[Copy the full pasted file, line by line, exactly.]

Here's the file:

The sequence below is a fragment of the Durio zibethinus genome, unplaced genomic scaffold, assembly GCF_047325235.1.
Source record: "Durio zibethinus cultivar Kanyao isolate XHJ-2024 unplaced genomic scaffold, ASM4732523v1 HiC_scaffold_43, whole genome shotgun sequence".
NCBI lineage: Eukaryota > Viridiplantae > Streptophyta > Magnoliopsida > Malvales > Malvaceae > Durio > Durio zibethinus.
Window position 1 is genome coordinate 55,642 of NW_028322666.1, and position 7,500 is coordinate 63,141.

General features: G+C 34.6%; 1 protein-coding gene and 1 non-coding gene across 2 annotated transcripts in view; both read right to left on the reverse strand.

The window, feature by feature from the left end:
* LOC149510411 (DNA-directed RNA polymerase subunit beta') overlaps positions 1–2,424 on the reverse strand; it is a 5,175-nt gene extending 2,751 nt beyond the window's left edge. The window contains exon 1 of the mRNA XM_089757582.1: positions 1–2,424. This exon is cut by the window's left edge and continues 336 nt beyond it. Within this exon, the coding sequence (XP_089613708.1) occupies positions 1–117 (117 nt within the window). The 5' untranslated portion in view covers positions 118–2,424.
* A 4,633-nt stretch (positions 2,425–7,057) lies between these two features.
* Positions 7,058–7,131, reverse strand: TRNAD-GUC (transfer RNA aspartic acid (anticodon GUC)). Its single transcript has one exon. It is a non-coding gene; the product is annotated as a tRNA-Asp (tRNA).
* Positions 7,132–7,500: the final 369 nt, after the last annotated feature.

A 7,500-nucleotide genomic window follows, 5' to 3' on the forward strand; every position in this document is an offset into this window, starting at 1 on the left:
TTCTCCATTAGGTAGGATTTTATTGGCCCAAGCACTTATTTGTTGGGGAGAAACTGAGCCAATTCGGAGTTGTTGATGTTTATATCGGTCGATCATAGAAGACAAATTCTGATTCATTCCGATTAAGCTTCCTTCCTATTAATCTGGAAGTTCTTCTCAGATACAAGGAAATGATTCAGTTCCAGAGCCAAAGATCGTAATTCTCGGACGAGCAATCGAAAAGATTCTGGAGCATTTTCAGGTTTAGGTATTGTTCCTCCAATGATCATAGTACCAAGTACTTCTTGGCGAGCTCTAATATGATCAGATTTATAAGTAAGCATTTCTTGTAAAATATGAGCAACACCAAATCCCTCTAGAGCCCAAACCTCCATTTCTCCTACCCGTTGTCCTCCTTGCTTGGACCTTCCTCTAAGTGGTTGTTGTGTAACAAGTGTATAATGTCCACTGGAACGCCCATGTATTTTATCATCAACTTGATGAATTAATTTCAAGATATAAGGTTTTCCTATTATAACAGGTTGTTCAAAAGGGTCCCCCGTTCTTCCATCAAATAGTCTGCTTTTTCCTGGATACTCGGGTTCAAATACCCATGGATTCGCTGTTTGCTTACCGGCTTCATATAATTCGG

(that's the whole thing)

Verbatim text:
The sequence below is a fragment of the Durio zibethinus genome, unplaced genomic scaffold, assembly GCF_047325235.1.
Source record: "Durio zibethinus cultivar Kanyao isolate XHJ-2024 unplaced genomic scaffold, ASM4732523v1 HiC_scaffold_43, whole genome shotgun sequence".
NCBI lineage: Eukaryota > Viridiplantae > Streptophyta > Magnoliopsida > Malvales > Malvaceae > Durio > Durio zibethinus.
Window position 1 is genome coordinate 55,642 of NW_028322666.1, and position 7,500 is coordinate 63,141.

General features: G+C 34.6%; 1 protein-coding gene and 1 non-coding gene across 2 annotated transcripts in view; both read right to left on the reverse strand.

The window, feature by feature from the left end:
* LOC149510411 (DNA-directed RNA polymerase subunit beta') overlaps positions 1–2,424 on the reverse strand; it is a 5,175-nt gene extending 2,751 nt beyond the window's left edge. The window contains exon 1 of the mRNA XM_089757582.1: positions 1–2,424. This exon is cut by the window's left edge and continues 336 nt beyond it. Within this exon, the coding sequence (XP_089613708.1) occupies positions 1–117 (117 nt within the window). The 5' untranslated portion in view covers positions 118–2,424.
* A 4,633-nt stretch (positions 2,425–7,057) lies between these two features.
* Positions 7,058–7,131, reverse strand: TRNAD-GUC (transfer RNA aspartic acid (anticodon GUC)). Its single transcript has one exon. It is a non-coding gene; the product is annotated as a tRNA-Asp (tRNA).
* Positions 7,132–7,500: the final 369 nt, after the last annotated feature.

A 7,500-nucleotide genomic window follows, 5' to 3' on the forward strand; every position in this document is an offset into this window, starting at 1 on the left:
TTCTCCATTAGGTAGGATTTTATTGGCCCAAGCACTTATTTGTTGGGGAGAAACTGAGCCAATTCGGAGTTGTTGATGTTTATATCGGTCGATCATAGAAGACAAATTCTGATTCATTCCGATTAAGCTTCCTTCCTATTAATCTGGAAGTTCTTCTCAGATACAAGGAAATGATTCAGTTCCAGAGCCAAAGATCGTAATTCTCGGACGAGCAATCGAAAAGATTCTGGAGCATTTTCAGGTTTAGGTATTGTTCCTCCAATGATCATAGTACCAAGTACTTCTTGGCGAGCTCTAATATGATCAGATTTATAAGTAAGCATTTCTTGTAAAATATGAGCAACACCAAATCCCTCTAGAGCCCAAACCTCCATTTCTCCTACCCGTTGTCCTCCTTGCTTGGACCTTCCTCTAAGTGGTTGTTGTGTAACAAGTGTATAATGTCCACTGGAACGCCCATGTATTTTATCATCAACTTGATGAATTAATTTCAAGATATAAGGTTTTCCTATTATAACAGGTTGTTCAAAAGGGTCCCCCGTTCTTCCATCAAATAGTCTGCTTTTTCCTGGATACTCGGGTTCAAATACCCATGGATTCGCTGTTTGCTTACCGGCTTCATATAATTCGG